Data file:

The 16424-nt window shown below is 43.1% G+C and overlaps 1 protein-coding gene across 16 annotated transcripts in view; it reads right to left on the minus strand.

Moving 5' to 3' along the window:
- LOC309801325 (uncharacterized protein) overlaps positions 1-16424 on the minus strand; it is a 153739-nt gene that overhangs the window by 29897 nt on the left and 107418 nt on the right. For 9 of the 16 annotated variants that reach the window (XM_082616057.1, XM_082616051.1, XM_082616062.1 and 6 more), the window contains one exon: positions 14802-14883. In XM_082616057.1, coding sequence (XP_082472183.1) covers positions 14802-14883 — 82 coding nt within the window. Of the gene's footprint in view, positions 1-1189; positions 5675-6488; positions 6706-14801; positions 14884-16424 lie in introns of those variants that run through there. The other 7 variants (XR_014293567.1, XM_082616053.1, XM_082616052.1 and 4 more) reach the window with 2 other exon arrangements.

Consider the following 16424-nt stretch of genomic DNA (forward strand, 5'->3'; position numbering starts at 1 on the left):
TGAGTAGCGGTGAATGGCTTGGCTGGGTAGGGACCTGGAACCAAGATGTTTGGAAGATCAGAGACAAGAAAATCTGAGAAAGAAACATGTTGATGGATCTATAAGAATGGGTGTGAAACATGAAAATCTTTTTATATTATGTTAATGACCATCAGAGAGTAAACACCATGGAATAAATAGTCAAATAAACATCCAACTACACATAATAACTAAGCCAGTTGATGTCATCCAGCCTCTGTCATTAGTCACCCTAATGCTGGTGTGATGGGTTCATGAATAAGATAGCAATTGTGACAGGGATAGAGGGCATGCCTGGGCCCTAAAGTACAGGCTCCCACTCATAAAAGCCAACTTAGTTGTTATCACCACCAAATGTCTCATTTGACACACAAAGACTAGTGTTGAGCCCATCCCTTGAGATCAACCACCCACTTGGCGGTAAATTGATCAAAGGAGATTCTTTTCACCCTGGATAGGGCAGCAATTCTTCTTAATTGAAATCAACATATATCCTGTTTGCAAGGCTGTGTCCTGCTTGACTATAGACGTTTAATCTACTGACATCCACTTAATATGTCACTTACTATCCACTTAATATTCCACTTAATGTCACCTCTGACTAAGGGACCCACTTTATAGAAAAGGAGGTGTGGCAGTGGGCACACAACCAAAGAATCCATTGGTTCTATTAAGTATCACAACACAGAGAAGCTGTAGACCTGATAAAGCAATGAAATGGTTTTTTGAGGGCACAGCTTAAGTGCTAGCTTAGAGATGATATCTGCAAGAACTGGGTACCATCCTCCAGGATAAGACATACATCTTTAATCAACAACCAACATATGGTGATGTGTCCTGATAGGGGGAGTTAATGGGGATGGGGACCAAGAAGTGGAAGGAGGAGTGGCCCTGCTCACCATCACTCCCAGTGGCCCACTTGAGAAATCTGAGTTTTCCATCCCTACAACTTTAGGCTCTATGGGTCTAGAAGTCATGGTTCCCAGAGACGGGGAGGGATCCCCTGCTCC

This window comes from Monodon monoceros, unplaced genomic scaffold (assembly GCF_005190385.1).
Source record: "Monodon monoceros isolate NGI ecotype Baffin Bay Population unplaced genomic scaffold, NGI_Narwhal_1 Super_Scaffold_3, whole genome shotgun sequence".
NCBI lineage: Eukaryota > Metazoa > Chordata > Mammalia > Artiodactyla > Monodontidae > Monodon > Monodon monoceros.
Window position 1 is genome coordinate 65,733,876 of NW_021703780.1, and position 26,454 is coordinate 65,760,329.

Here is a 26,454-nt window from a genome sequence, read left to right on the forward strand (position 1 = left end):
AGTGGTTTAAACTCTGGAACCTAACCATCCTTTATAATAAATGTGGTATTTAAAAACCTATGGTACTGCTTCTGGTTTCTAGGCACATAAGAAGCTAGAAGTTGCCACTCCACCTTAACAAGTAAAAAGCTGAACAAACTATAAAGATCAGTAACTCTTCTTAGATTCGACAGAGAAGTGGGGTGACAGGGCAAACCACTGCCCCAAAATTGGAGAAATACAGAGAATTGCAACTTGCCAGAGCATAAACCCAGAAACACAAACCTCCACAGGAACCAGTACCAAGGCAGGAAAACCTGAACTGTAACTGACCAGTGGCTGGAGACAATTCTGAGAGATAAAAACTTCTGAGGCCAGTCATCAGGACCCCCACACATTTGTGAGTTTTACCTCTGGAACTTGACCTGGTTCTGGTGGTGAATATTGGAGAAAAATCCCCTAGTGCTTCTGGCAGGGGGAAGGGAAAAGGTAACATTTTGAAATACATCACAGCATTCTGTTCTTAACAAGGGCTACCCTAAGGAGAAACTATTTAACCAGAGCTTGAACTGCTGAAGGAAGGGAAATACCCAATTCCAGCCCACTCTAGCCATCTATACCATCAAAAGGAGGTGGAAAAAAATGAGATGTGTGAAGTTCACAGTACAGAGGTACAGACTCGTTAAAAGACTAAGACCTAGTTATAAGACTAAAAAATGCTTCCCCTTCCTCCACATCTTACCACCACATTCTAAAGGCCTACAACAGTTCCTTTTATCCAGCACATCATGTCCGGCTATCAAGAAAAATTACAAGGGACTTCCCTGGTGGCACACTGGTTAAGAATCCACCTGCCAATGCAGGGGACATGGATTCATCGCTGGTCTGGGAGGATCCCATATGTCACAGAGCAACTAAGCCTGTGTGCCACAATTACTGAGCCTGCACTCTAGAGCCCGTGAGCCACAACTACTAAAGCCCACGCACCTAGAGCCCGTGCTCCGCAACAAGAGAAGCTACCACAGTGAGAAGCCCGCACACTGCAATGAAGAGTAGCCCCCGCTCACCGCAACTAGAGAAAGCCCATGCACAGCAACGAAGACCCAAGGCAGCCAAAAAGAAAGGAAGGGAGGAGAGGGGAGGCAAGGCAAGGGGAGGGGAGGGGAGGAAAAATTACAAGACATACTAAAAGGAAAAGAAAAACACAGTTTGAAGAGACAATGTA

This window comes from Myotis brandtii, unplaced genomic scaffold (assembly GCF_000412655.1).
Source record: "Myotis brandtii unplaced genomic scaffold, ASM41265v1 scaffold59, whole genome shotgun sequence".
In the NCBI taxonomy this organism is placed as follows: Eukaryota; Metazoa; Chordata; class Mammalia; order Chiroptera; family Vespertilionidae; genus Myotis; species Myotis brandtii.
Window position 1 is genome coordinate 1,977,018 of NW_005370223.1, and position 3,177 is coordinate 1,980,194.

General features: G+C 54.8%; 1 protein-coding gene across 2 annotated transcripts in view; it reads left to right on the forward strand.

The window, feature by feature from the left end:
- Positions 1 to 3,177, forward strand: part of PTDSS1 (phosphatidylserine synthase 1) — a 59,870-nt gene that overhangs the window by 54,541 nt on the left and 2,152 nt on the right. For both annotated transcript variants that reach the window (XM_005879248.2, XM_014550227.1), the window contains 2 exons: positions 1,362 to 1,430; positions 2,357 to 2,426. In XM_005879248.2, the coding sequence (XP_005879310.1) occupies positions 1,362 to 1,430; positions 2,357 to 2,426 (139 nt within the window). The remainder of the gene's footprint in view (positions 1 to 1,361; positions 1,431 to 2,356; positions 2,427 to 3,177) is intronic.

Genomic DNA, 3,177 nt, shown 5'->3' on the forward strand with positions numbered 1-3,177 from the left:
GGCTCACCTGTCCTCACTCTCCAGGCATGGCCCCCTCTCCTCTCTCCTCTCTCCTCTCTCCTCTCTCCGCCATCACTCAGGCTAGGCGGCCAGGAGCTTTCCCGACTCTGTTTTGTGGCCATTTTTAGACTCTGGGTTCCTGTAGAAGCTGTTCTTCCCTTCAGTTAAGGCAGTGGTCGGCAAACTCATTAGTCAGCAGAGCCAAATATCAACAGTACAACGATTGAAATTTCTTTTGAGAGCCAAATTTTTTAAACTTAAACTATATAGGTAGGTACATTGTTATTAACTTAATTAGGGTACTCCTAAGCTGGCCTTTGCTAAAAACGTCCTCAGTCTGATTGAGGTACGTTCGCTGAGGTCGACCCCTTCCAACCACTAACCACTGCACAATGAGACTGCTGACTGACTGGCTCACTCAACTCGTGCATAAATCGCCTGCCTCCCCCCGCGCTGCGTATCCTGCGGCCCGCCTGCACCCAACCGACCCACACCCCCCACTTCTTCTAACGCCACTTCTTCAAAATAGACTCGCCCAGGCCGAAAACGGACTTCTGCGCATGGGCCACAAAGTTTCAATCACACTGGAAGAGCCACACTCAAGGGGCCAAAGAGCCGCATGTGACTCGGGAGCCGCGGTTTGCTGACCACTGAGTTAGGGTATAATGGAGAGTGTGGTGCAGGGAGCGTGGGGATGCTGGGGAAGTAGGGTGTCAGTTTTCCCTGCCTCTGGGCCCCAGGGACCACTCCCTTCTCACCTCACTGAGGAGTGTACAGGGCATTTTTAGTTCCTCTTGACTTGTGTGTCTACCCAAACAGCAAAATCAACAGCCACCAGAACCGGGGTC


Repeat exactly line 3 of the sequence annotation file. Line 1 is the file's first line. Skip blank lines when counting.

- LOC309801325 (uncharacterized protein) overlaps positions 1-16424 on the minus strand; it is a 153739-nt gene that overhangs the window by 29897 nt on the left and 107418 nt on the right. For 9 of the 16 annotated variants that reach the window (XM_082616057.1, XM_082616051.1, XM_082616062.1 and 6 more), the window contains one exon: positions 14802-14883. In XM_082616057.1, coding sequence (XP_082472183.1) covers positions 14802-14883 — 82 coding nt within the window. Of the gene's footprint in view, positions 1-1189; positions 5675-6488; positions 6706-14801; positions 14884-16424 lie in introns of those variants that run through there. The other 7 variants (XR_014293567.1, XM_082616053.1, XM_082616052.1 and 4 more) reach the window with 2 other exon arrangements.